In the battle against climate change, more funding is being directed to preserving the planet's forests and wilderness regions - often home to marginalised Indigenous peoples. Project COBRA is showing how their skills and experience can help make these vital conservation efforts more successful, with the UN Development Programme keeping a close eye.
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The Guiana Shield region in South America is the world’s largest continuous area of tropical rain forest and home to hundreds of communities of Indigenous peoples. COBRA worked with several such communities to investigate how they manage the natural resources they depend on while ensuring their sustainability. The team looked at traditional crops and crop rotation patterns, fishing techniques deployed and the ways cultural traditions are passed on.
COBRA showed that Indigenous community owned solutions to environmental and social challenges can help implement sustainable development programmes. Policy-makers now have vital information on how to partner with Indigenous peoples to preserve ecosystems and promote social fairness.
The importance of COBRA’s findings is widely recognised and the UNDP-supported Guiana Shield Facility invited the project to discuss how to integrate community owned solutions into their future financing strategies.
Less coherence, less cohesion
“Forest regions are important for reducing and offsetting emissions and there are many international funding initiatives aimed at their preservation,” explains project coordinator Jay Mistry. “However, while these programmes want to safeguard the interests of Indigenous peoples, in practice we see few benefits for local communities. The reasons for this are a lack of coherence in policy-making, insufficient management capacity in the regions and poor governance.”
As a result, Indigenous communities can suffer unintended consequences, says Mistry. Communities that traditionally act collectively based on experiences developed over decades, if not centuries, have problems when authorities insist on individual contracts that pay for the provision of specific environmental services, such as storing carbon in delimited forest areas.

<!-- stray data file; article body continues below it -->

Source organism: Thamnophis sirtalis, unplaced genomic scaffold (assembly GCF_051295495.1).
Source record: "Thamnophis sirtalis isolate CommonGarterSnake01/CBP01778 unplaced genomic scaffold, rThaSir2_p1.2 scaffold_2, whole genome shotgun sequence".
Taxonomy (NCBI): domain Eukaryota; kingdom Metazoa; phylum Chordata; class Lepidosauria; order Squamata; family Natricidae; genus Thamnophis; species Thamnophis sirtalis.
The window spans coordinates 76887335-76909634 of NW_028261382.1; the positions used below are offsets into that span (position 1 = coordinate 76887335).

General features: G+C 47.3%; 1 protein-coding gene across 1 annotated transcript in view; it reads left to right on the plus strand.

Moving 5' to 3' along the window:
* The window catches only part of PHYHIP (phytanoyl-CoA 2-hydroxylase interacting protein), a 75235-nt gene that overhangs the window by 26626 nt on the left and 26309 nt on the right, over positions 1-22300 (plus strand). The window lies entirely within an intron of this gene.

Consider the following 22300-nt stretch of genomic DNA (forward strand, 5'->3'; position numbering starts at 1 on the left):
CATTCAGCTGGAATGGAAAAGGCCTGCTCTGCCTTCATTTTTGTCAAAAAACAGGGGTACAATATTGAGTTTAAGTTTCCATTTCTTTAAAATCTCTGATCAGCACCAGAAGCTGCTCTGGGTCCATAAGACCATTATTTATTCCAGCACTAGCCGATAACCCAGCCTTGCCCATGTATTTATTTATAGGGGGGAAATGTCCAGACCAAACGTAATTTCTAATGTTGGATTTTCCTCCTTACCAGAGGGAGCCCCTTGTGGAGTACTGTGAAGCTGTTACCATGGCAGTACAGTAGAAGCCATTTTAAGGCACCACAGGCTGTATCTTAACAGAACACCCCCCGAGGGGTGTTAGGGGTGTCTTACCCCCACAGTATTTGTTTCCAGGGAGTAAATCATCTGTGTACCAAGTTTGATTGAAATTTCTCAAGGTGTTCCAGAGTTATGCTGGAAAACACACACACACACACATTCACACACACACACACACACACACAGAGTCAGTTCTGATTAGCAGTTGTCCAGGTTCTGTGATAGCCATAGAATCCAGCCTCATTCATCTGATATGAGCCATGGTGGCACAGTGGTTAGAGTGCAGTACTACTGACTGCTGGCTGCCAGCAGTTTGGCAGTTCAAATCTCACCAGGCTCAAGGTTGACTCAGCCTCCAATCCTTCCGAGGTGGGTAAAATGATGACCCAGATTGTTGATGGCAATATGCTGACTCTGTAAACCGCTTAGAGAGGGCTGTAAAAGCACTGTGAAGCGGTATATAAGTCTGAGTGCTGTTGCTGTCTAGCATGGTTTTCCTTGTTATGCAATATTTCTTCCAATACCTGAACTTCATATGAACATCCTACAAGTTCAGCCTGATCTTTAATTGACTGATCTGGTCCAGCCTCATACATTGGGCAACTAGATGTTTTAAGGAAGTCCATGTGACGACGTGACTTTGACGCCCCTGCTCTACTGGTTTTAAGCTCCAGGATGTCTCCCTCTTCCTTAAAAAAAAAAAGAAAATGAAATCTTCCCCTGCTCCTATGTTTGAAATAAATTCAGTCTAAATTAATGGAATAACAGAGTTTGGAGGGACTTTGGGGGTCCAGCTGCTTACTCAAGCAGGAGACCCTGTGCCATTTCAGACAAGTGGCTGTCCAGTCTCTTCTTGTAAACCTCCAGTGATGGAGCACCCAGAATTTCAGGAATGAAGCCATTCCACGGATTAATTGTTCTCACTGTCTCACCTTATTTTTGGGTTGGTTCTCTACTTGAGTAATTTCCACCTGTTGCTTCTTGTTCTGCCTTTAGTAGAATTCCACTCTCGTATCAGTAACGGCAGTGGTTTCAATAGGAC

Compensating individuals to abandon established practices, such as rotational farming within forested areas, may lead to a loss of community cohesion, traditional skills and also environmental degradation as individuals are encouraged to grow cash crops intensively using artificial fertilisers and pesticides. Indigenous rotational farming in forests can be highly sustainable if communities are given land rights to their traditional territories. So it is possible to preserve the environment and maintain community cohesion by supporting ‘community owned solutions’ directly rather than a simplistic focus on payments for ecosystem services.
Communities with cameras
“COBRA shows that rather than ‘requiring help’ – as policy-making often assumes –Indigenous communities offer solutions for environmental sustainability,” explains Mistry. COBRA investigated how they sustain their communities and natural resources through encouraging villagers to create their own visual narratives and stories. Often undertaken by younger village members, the process of creating video and photographic recordings reinforced discussion and investigation of what the community considered worked for them.
This participatory process helped to build pride in their own solutions to problems, and encouraged participants to take the lead in managing the challenges they face. It was also vital for communicating to high-level decision-makers and policy-makers.
Sustainable survival strategies identified by communities included: multi-crop farming in response to observed weather variability exacerbated by climate change; traditional fishing practices in response to overharvesting due to the introduction of commercial practices; and building community resilience through novel and fun ways of preserving traditions in response to cultural loss.
From good practice to better policy
COBRA held discussions with the communities structured around the System Viability framework. “System Viability recognises that there are no simple solutions to challenges – any supposedly positive intervention may also have negative impacts. Successful communities have developed a balance between survival strategies in order to maximise resilience in a changing social and environmental context,” explains Mistry.
Discussions covered community survival strategies such as accommodating more ‘western practices’ among young people while preserving traditions. “We gained a better understanding of community owned survival strategies which has allowed us to make comparisons across different organisational scales, between community strategies and regional, national and international policies. We have identified synergies where higher policies support local community strategies that maintain social and environmental sustainability, and also conflicts where they don’t, resulting in a downward spiral of poverty and environmental degradation.”
“Policy-makers are taking up our findings,” Mistry says. “As well as working with the Guiana Shield Facility, COBRA itself is continuing through the Cobra Collective, a social enterprise set up by several project members to promote the identification, recording and sharing of community owned solutions. Our approach is applicable worldwide not only for Indigenous communities, but also for other marginalised rural and urban communities that may not have had the opportunity to promote their own solutions to environmental and social challenges”.